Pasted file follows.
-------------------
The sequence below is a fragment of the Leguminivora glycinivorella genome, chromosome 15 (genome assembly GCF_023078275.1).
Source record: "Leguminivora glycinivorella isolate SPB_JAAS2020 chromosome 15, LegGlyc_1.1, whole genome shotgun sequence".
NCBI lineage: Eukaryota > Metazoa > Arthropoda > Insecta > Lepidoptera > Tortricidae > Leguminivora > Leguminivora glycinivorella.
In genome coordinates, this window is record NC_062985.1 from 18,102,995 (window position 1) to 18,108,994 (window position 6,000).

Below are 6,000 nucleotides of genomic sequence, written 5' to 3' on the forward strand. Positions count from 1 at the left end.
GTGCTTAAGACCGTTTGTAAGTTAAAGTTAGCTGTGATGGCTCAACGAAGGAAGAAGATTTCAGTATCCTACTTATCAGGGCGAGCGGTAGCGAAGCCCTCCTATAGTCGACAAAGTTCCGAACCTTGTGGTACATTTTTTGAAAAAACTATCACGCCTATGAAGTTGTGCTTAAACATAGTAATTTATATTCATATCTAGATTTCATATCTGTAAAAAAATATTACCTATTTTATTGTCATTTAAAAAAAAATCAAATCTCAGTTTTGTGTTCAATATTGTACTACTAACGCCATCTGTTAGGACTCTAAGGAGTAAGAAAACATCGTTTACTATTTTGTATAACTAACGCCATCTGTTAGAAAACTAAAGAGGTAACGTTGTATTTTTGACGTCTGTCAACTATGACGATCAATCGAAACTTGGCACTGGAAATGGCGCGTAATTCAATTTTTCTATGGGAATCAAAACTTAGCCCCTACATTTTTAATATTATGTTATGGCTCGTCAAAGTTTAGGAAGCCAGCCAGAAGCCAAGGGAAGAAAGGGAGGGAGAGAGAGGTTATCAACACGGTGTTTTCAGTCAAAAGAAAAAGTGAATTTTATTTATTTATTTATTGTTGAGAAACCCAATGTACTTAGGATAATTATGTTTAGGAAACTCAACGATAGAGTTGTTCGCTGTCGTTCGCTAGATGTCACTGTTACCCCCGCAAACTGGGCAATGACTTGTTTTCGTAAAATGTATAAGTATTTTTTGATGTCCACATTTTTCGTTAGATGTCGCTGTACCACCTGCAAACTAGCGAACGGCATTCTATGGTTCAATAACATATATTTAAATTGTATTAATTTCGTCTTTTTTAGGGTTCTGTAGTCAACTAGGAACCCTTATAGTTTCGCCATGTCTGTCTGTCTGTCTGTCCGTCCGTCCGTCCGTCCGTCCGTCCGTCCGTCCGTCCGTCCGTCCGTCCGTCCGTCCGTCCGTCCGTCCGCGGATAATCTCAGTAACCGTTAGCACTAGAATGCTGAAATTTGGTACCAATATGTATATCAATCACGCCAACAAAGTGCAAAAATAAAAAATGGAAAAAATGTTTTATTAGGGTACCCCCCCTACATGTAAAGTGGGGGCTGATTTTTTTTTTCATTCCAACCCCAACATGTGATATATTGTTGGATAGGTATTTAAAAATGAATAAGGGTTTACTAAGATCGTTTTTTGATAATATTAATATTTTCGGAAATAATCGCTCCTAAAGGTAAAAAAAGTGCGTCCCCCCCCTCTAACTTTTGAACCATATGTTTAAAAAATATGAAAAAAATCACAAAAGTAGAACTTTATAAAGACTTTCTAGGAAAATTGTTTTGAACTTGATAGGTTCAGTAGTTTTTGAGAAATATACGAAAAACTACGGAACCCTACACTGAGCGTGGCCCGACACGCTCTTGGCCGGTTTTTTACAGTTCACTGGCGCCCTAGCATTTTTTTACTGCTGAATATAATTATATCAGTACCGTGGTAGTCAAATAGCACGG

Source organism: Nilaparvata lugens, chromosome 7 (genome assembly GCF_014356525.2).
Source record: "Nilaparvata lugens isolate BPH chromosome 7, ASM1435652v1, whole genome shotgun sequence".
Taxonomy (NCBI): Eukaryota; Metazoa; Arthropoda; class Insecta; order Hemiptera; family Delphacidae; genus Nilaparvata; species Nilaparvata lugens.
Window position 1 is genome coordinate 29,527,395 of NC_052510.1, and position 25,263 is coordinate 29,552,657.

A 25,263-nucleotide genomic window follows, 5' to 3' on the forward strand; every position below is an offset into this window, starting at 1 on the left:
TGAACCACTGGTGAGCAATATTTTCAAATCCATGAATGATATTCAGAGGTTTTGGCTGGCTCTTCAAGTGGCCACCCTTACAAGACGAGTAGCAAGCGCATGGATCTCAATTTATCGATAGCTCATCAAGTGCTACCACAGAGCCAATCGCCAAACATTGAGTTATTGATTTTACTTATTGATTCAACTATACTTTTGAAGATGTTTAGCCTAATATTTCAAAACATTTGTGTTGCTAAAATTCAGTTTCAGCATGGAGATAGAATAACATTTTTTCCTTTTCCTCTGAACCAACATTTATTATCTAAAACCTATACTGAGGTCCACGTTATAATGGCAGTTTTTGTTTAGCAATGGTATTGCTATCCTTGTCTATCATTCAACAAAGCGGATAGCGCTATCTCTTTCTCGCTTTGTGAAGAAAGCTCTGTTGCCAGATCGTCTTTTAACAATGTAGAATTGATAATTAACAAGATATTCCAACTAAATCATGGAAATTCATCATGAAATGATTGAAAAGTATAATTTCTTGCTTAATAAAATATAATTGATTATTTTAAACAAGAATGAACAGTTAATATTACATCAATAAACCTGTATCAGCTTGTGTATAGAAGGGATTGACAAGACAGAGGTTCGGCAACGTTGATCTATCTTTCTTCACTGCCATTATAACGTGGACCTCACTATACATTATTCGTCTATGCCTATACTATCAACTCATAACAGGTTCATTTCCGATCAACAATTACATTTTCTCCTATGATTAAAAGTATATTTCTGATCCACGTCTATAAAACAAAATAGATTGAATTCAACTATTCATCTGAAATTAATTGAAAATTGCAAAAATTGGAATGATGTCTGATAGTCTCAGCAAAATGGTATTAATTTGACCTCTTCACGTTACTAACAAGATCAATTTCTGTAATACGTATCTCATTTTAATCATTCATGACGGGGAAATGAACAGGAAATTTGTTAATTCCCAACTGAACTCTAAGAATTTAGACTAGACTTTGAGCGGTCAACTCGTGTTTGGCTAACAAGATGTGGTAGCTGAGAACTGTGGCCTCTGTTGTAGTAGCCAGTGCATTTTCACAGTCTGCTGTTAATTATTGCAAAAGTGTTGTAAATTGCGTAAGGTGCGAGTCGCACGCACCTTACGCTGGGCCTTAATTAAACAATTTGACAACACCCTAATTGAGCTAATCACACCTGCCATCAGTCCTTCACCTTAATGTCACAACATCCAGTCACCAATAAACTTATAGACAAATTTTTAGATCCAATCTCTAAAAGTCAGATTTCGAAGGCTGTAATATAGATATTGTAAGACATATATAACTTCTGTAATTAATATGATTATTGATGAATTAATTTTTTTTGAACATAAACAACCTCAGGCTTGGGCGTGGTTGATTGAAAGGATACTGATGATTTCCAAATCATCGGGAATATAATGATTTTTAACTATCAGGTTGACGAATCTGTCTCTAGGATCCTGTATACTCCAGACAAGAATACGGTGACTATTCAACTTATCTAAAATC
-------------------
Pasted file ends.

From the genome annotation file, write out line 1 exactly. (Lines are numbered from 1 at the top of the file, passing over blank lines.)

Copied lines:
The sequence below is a fragment of the Leguminivora glycinivorella genome, chromosome 15 (genome assembly GCF_023078275.1).